A lock of hair as a love token

17.10.2023 by Rotschopf in Clothing, Hygiene and cosmetics, Textile work, Women's stuff

Today, I would like to talk to you about a special substance in medieval material substance, human hair.

The incredible amounts of symbolic aspects of hair in the middle ages are a huge topic which many historians have written about. At the bottom of this article, I linked a couple of interesting papers and books for you to consume if you would like to know more. What I want to talk about today, however, are locks of hair as rememberance aids and love tokens. The tradition to gift locks of hair to lovers or work hair into love gifts, is a practice that we know particularly well from 19th century tradition and many objects containing human hair remain preserved to us today from this century. And just look at these fantastic lace ribbons made from human hair from the early 17th century!

But even earlier, human hair was emotionally, magically and erotically loaded material, a piece of the body of a special someone that could be cut off, gifted away and kept for a long time as a talisman.
Hair locks have been particularly interesting as reliquaries from saints and magical objects. Charlemagne for example owned a talisman talisman pendant, containing shards of the holy cross and hair from the virgin Mary (allegedly). And in the records of the inquisitor Jacques Fournier from the 14th century, he writes about a family, keeping fingernail clippings and hair of their ancestors in their house as a magic spell to promote good fortune.

In his treatise on love, „De Amore libri tres“ (Three books of love), the author Andreas Capellanus writes at the end of the 12th century:
“A lover may freely accept from her beloved these things: a handkerchief, a hair band, a circlet of gold or silver, a brooch for the breast, a mirror, a belt, a purse, a lace for clothes, a comb, sleeves, gloves, a ring, a box, a keepsake of the lover, and, to speak more generally, a lady can accept from her love whatever small gift may be useful in the care of her person, or may look charming, or may remind her of her lover, providing, however, that in accepting the gift it is clear that she is acting quite without avarice.”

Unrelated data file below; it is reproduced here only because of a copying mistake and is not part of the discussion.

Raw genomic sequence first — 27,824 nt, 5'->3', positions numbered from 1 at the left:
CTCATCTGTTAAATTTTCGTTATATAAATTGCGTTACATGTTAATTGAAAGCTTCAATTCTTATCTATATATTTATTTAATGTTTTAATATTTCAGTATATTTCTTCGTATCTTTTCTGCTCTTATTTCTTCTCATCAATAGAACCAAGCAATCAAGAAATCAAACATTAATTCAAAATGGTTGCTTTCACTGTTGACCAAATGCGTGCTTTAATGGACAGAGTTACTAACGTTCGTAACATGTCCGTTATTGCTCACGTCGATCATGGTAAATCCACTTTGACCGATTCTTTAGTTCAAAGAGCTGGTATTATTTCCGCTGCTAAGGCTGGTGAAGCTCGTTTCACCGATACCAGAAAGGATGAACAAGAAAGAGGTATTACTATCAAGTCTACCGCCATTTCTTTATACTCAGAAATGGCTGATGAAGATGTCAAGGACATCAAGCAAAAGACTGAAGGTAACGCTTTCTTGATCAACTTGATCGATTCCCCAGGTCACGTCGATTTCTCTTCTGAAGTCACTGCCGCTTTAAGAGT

The tradition, to make intimate little gifts to lovers, can mainly be found in medieval lyric, but it may also be found in extant objects and archeological record.
Common gifts that we can still admire in museums today, are objects that the person receiving the gift may use in an intimate way or close to their body. Belts, hair parters or combs for example.

This kind of symbolic intimacy is also conveyed by hair locks as gifts, mainly from women to men (since female hair often has a more secretive character due to it being hidden under veils most of the time), but also the other way around. For example, in the adventure story “Le Chevalier de la charette” by the poet Chretien de Troyes in the 12th century, which is included in a row of stories around king Arthur, Lancelot finds the comb of queen Guinevere on a stone, while riding astride, still containing strands of her hair. He picks up the comb, presses the hair to his face and lips and thereby feels close to his beloved.

Locks of hair are gifted as aide memoires, when one of the partners is going on travels. In the french taleAucassin et Nicolette” from the 12th century, the lovers part: